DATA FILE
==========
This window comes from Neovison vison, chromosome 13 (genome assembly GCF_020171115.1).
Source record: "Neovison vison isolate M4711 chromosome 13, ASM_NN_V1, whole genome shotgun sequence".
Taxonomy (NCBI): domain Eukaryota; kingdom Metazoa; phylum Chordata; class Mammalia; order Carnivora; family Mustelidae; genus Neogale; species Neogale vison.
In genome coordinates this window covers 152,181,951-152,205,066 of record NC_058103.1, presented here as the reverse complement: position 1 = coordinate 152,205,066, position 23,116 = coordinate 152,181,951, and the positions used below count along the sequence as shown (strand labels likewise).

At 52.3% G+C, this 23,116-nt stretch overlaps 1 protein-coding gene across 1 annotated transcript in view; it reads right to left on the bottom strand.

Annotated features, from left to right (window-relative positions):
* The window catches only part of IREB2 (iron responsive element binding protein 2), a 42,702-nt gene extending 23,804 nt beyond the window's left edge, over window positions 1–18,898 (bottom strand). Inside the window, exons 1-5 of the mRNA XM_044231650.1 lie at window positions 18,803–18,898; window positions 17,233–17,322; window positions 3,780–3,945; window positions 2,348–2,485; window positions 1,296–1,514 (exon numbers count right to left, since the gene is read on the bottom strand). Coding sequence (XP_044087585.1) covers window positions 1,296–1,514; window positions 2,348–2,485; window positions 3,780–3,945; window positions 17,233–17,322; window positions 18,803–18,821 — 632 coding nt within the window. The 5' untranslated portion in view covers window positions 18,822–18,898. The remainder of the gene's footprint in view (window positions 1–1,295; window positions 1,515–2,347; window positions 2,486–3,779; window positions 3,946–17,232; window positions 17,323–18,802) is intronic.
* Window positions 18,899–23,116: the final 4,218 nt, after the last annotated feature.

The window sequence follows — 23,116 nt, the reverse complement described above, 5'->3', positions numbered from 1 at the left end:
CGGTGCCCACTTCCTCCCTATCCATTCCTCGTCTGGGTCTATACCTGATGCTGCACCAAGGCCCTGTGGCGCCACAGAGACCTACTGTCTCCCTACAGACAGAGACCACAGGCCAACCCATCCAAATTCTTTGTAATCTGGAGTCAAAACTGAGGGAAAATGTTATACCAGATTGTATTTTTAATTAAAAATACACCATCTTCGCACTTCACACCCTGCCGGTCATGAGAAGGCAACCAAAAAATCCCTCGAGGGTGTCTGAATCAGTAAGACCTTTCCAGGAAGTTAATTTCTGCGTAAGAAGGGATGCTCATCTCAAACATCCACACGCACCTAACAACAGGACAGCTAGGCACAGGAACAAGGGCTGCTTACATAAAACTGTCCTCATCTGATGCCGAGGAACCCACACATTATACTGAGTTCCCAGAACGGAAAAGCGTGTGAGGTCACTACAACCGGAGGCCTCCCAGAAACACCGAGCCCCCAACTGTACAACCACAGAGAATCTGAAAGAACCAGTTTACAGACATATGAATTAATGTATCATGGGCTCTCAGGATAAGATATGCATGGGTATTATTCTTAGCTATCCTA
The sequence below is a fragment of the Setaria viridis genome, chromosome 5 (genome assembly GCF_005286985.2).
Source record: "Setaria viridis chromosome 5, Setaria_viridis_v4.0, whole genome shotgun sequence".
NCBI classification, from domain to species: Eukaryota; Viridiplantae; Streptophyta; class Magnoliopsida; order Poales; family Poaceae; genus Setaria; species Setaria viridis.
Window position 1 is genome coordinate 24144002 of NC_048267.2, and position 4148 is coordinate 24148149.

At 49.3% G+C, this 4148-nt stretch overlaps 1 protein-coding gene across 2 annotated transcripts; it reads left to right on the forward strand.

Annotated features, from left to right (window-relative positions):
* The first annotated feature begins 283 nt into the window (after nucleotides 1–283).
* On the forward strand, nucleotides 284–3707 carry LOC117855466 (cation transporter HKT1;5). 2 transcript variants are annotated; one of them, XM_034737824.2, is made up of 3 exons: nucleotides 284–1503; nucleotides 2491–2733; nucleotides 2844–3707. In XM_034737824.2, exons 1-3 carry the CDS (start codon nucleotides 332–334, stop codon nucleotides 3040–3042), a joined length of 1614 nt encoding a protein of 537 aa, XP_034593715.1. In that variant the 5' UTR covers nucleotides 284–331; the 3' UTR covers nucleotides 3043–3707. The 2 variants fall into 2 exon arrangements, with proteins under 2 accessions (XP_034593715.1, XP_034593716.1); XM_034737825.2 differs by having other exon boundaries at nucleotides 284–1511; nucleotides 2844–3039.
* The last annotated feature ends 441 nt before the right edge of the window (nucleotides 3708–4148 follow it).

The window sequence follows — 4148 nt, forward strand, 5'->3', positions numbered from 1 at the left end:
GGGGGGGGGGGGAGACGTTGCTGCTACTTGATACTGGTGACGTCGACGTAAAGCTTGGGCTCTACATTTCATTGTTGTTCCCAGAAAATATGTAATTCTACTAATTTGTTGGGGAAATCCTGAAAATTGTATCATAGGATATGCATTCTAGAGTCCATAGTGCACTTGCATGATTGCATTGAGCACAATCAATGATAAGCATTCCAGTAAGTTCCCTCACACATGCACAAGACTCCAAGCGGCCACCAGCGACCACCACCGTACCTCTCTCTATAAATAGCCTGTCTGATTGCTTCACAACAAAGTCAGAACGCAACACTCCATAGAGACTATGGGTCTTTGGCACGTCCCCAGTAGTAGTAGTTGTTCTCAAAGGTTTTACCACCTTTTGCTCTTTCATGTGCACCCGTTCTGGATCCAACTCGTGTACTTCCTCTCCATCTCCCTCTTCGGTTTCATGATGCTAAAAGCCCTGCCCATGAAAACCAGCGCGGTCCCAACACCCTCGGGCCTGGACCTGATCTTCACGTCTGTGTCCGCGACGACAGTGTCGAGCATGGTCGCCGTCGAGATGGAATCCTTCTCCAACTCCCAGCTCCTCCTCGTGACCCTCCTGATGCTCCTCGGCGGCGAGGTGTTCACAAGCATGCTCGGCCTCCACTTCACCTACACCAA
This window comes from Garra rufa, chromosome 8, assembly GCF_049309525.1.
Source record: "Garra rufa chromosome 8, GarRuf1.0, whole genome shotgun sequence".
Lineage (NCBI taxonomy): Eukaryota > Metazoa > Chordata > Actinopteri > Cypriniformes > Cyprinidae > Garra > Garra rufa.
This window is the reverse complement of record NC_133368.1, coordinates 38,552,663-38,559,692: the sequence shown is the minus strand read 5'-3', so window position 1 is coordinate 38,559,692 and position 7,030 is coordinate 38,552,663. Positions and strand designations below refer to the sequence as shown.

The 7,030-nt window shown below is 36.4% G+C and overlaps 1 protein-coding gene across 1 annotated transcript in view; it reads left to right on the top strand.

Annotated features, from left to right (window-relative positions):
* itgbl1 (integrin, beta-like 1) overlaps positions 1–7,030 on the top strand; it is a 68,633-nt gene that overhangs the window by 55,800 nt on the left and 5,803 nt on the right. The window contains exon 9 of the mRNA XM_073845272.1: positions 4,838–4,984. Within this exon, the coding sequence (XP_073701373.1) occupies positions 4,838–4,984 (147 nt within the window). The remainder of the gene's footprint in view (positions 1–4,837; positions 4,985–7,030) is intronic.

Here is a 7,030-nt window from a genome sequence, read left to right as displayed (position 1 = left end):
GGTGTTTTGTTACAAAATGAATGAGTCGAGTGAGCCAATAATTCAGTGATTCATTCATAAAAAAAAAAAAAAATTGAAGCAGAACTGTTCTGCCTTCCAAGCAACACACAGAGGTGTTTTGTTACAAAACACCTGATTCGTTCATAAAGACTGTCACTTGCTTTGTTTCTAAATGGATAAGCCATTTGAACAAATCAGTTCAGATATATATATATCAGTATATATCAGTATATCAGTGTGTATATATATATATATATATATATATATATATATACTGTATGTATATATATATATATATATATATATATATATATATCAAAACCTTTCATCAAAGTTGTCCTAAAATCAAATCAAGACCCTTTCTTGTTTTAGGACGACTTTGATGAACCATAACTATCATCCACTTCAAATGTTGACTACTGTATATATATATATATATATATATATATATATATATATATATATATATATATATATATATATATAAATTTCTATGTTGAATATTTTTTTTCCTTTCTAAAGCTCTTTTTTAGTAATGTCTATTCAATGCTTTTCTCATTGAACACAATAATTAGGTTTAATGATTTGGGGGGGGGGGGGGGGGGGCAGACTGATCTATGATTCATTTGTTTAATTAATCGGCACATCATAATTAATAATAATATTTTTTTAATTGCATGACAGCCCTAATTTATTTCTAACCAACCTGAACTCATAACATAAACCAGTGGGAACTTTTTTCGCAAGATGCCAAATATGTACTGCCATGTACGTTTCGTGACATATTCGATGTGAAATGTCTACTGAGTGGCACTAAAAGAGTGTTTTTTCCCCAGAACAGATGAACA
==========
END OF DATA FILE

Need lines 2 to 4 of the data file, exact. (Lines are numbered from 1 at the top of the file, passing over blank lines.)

Source record: "Neovison vison isolate M4711 chromosome 13, ASM_NN_V1, whole genome shotgun sequence".
Taxonomy (NCBI): domain Eukaryota; kingdom Metazoa; phylum Chordata; class Mammalia; order Carnivora; family Mustelidae; genus Neogale; species Neogale vison.
In genome coordinates this window covers 152,181,951-152,205,066 of record NC_058103.1, presented here as the reverse complement: position 1 = coordinate 152,205,066, position 23,116 = coordinate 152,181,951, and the positions used below count along the sequence as shown (strand labels likewise).